Chinese Pistache Tree
Pistache trees deserve more use in the Rogue Valley - they thrive in our hot, dry summers, provide long lasting fall color, and have interesting leaf texture.
Chinese Pistache are used a lot as street trees in the hot valleys of northern California, giving us a clue to how they well they would work here,especially in urban situations. Being a Zone 7 tree, the Rogue Valley usually doesn't get cold enough to cause any problems for the Pistache. Placing it in full sun, in well draining soil will help it survive any cold snaps.
These trees provide a spectacular fall color show of reds, oranges, crimsons, and yellows. Chinese Pistache will tolerate regular irrigation but are also relatively drought-tolerant and require no summer watering once established. The form of Pistache is not very uniform when young but they get a nice, dense canopy with age.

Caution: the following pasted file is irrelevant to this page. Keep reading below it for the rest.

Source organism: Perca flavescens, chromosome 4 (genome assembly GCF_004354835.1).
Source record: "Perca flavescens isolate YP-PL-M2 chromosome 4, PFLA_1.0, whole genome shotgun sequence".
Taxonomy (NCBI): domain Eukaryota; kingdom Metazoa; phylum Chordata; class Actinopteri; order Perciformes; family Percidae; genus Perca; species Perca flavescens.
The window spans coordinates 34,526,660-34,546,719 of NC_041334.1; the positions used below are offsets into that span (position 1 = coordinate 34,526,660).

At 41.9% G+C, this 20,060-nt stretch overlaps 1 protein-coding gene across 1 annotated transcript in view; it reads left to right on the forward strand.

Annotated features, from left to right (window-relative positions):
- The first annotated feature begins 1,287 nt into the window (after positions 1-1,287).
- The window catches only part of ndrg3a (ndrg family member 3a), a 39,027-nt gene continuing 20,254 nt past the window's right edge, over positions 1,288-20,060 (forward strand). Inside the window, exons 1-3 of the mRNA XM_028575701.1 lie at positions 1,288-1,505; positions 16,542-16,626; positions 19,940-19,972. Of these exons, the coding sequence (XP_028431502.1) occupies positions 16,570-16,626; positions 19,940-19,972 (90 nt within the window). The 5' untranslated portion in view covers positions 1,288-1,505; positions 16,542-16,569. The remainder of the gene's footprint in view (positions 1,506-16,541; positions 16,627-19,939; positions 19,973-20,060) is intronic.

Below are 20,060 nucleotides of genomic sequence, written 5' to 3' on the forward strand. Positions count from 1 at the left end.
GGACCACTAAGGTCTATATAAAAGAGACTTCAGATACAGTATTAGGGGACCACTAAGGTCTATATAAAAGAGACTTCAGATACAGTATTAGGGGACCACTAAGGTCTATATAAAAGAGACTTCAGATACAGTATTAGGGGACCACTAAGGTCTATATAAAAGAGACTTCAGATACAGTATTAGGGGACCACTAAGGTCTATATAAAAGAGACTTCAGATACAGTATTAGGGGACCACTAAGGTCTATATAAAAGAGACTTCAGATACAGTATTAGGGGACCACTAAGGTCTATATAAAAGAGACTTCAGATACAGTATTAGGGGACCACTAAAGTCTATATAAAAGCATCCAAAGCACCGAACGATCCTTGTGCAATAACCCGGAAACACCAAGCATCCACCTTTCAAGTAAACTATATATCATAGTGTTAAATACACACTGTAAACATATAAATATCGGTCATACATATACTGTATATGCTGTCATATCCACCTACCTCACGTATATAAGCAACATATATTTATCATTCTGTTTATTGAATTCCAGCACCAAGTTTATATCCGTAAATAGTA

Being a slow growing tree - on average they will be about 25-30' tall and wide - but much older specimens can reach 50' tall. Pistache are prone to verticillum wilt if you have it in your soil (not overwatering will help avoid this problem) but are resistant to oak root fungus. This is one of our best choices for a drought tolerant shade tree that can be used in many situations. 'Keith Davey' is a named variety that is a fruitless male and has red-orange fall color. The straight species, if it is a female tree, will form blue to black berries.